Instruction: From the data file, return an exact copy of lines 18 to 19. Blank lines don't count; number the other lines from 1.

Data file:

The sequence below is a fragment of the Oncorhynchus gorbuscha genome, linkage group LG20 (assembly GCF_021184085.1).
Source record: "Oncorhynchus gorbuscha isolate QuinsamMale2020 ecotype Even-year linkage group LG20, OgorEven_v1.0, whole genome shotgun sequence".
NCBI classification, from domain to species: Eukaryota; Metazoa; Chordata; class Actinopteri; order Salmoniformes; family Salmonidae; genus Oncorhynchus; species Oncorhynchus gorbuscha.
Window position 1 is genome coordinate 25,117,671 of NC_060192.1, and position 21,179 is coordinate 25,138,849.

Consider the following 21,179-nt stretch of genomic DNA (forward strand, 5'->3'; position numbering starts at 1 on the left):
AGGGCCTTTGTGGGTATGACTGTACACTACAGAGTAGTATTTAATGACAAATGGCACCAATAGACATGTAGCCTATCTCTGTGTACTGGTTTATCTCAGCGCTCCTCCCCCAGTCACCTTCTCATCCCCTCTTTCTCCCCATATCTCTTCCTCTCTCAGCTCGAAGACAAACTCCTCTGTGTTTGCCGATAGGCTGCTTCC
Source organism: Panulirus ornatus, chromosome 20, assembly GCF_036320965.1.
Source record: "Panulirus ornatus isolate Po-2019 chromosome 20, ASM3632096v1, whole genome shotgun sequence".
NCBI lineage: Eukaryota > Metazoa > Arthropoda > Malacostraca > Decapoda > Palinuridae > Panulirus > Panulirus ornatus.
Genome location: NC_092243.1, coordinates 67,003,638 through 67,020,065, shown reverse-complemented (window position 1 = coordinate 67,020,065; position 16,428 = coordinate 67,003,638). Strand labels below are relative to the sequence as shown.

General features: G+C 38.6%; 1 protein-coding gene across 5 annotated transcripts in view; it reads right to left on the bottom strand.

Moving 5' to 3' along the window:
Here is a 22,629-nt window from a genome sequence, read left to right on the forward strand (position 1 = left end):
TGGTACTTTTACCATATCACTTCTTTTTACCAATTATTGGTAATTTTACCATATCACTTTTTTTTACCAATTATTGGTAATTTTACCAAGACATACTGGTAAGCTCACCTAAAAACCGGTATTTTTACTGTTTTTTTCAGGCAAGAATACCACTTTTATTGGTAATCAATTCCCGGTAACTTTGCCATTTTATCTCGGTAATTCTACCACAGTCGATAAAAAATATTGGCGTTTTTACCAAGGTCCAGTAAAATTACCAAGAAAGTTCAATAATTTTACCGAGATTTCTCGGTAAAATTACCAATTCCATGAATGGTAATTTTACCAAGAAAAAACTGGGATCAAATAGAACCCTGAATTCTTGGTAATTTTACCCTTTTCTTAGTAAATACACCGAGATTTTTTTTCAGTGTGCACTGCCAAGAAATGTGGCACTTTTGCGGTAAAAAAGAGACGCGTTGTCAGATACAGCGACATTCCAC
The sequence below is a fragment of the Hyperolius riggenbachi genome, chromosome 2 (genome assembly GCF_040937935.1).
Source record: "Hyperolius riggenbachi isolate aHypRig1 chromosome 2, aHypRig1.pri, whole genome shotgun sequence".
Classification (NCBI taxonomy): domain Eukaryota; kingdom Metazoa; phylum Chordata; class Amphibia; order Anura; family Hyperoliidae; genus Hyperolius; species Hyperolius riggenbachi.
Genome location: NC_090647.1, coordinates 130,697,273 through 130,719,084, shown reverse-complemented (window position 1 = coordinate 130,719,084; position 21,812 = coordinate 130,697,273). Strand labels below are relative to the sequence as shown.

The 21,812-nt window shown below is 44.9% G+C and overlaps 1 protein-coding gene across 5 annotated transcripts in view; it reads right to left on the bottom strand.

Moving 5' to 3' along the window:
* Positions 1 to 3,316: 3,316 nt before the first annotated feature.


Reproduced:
Genome location: NC_090647.1, coordinates 130,697,273 through 130,719,084, shown reverse-complemented (window position 1 = coordinate 130,719,084; position 21,812 = coordinate 130,697,273). Strand labels below are relative to the sequence as shown.

The 21,812-nt window shown below is 44.9% G+C and overlaps 1 protein-coding gene across 5 annotated transcripts in view; it reads right to left on the bottom strand.